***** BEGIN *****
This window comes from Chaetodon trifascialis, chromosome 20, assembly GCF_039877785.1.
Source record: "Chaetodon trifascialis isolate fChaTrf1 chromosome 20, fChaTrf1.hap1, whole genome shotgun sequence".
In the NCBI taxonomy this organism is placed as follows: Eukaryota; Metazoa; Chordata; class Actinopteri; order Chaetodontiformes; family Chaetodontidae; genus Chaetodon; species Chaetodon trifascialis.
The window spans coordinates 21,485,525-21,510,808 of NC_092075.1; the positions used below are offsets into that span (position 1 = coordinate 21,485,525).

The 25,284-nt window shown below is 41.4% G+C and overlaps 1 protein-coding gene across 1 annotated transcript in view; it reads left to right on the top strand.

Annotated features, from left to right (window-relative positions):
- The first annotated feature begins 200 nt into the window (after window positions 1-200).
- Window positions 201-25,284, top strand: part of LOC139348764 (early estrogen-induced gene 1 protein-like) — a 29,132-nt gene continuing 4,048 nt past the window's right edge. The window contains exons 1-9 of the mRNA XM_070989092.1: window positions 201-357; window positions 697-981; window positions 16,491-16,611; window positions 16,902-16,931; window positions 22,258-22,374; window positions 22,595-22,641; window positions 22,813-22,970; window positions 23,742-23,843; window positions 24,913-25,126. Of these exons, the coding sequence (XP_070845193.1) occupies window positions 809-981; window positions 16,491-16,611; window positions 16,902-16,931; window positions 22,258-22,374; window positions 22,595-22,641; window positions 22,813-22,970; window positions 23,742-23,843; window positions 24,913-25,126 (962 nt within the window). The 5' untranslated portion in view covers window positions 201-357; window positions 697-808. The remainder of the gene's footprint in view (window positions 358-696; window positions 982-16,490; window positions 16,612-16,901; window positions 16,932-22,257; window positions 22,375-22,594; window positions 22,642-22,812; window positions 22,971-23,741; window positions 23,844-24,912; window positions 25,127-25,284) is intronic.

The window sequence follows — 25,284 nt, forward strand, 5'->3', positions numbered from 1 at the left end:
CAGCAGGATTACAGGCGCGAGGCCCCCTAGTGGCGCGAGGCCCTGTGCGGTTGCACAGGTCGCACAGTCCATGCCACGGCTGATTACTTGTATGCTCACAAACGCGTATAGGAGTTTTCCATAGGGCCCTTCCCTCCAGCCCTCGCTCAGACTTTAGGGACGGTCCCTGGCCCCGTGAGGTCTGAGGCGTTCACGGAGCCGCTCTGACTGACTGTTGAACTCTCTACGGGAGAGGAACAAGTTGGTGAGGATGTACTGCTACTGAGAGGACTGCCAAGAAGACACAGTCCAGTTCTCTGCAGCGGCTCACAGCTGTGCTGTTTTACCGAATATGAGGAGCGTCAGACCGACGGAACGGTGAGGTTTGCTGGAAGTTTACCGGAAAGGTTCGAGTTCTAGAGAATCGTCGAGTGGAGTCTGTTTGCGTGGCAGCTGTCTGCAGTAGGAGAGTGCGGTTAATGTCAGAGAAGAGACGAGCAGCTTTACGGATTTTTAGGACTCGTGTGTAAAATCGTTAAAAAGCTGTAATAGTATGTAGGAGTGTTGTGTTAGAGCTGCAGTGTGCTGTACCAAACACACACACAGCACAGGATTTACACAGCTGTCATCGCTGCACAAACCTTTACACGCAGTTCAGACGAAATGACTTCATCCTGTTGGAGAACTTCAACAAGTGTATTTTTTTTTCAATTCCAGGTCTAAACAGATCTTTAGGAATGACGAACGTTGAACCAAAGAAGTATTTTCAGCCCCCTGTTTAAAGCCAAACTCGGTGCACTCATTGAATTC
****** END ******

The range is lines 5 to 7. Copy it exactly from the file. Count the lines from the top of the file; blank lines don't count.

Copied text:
The 25,284-nt window shown below is 41.4% G+C and overlaps 1 protein-coding gene across 1 annotated transcript in view; it reads left to right on the top strand.

Annotated features, from left to right (window-relative positions):
- The first annotated feature begins 200 nt into the window (after window positions 1-200).